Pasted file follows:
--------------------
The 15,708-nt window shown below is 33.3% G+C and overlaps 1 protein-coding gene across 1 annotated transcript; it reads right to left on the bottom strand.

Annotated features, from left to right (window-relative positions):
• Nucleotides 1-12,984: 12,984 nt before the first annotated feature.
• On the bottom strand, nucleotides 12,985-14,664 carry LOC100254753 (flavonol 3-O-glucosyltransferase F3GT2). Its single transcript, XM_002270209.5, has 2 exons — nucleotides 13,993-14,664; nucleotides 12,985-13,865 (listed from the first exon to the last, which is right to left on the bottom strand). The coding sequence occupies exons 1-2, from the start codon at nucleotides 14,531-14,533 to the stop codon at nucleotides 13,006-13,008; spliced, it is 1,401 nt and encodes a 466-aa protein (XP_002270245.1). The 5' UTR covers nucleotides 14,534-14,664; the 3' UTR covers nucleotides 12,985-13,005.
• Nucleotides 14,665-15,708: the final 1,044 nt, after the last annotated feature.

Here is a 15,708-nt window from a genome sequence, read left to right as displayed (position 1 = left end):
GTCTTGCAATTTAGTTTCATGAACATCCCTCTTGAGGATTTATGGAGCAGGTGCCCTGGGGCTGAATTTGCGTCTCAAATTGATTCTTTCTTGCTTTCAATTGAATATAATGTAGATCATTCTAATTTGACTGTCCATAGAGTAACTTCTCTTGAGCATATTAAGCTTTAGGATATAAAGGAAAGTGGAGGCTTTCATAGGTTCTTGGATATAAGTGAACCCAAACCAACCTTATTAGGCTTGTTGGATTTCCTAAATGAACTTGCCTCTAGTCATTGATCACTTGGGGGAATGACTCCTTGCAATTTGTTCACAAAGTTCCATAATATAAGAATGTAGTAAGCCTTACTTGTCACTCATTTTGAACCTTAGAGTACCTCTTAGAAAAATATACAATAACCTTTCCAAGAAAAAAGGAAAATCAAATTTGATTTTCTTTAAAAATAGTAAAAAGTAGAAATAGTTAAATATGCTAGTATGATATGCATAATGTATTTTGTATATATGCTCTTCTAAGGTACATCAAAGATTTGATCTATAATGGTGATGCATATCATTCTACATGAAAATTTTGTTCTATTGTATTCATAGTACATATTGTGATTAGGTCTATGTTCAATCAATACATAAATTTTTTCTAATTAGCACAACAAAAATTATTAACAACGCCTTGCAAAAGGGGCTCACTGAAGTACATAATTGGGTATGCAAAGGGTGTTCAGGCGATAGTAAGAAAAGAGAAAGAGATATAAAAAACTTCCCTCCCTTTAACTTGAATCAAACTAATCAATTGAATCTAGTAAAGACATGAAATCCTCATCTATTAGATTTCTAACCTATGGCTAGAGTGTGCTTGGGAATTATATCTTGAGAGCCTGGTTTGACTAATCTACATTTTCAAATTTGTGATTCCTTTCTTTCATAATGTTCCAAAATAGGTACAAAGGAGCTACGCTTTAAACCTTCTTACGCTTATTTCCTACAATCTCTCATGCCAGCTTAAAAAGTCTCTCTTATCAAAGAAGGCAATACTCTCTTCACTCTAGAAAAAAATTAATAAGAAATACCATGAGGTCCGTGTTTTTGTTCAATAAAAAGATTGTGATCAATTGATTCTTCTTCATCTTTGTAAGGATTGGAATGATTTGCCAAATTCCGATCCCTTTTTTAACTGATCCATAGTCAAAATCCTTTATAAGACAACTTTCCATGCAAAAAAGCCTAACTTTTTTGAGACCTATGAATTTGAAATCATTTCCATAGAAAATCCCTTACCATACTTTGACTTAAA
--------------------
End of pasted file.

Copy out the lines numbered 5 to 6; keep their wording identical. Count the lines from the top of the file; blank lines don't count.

• Nucleotides 14,665-15,708: the final 1,044 nt, after the last annotated feature.

Here is a 15,708-nt window from a genome sequence, read left to right as displayed (position 1 = left end):